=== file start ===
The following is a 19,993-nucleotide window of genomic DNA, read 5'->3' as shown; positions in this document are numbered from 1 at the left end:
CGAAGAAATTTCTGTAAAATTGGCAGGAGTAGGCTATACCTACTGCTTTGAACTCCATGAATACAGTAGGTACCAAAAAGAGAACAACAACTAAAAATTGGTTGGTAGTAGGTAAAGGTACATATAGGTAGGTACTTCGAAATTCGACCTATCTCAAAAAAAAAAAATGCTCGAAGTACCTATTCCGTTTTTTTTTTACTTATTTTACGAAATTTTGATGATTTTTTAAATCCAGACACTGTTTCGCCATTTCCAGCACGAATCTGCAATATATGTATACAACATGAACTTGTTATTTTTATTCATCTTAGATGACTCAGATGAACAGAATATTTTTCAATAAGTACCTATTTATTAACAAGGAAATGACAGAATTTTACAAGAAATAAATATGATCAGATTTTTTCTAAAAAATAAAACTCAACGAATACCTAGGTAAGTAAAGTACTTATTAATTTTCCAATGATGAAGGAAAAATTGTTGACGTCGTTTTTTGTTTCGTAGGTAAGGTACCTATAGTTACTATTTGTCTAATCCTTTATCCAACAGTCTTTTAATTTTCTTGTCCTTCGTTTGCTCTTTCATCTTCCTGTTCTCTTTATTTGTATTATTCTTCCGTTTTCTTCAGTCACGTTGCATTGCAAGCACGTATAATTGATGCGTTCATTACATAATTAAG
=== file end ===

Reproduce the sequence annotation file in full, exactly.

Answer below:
The following is a 19,993-nucleotide window of genomic DNA, read 5'->3' as shown; positions in this document are numbered from 1 at the left end:
CGAAGAAATTTCTGTAAAATTGGCAGGAGTAGGCTATACCTACTGCTTTGAACTCCATGAATACAGTAGGTACCAAAAAGAGAACAACAACTAAAAATTGGTTGGTAGTAGGTAAAGGTACATATAGGTAGGTACTTCGAAATTCGACCTATCTCAAAAAAAAAAAATGCTCGAAGTACCTATTCCGTTTTTTTTTTACTTATTTTACGAAATTTTGATGATTTTTTAAATCCAGACACTGTTTCGCCATTTCCAGCACGAATCTGCAATATATGTATACAACATGAACTTGTTATTTTTATTCATCTTAGATGACTCAGATGAACAGAATATTTTTCAATAAGTACCTATTTATTAACAAGGAAATGACAGAATTTTACAAGAAATAAATATGATCAGATTTTTTCTAAAAAATAAAACTCAACGAATACCTAGGTAAGTAAAGTACTTATTAATTTTCCAATGATGAAGGAAAAATTGTTGACGTCGTTTTTTGTTTCGTAGGTAAGGTACCTATAGTTACTATTTGTCTAATCCTTTATCCAACAGTCTTTTAATTTTCTTGTCCTTCGTTTGCTCTTTCATCTTCCTGTTCTCTTTATTTGTATTATTCTTCCGTTTTCTTCAGTCACGTTGCATTGCAAGCACGTATAATTGATGCGTTCATTACATAATTAAG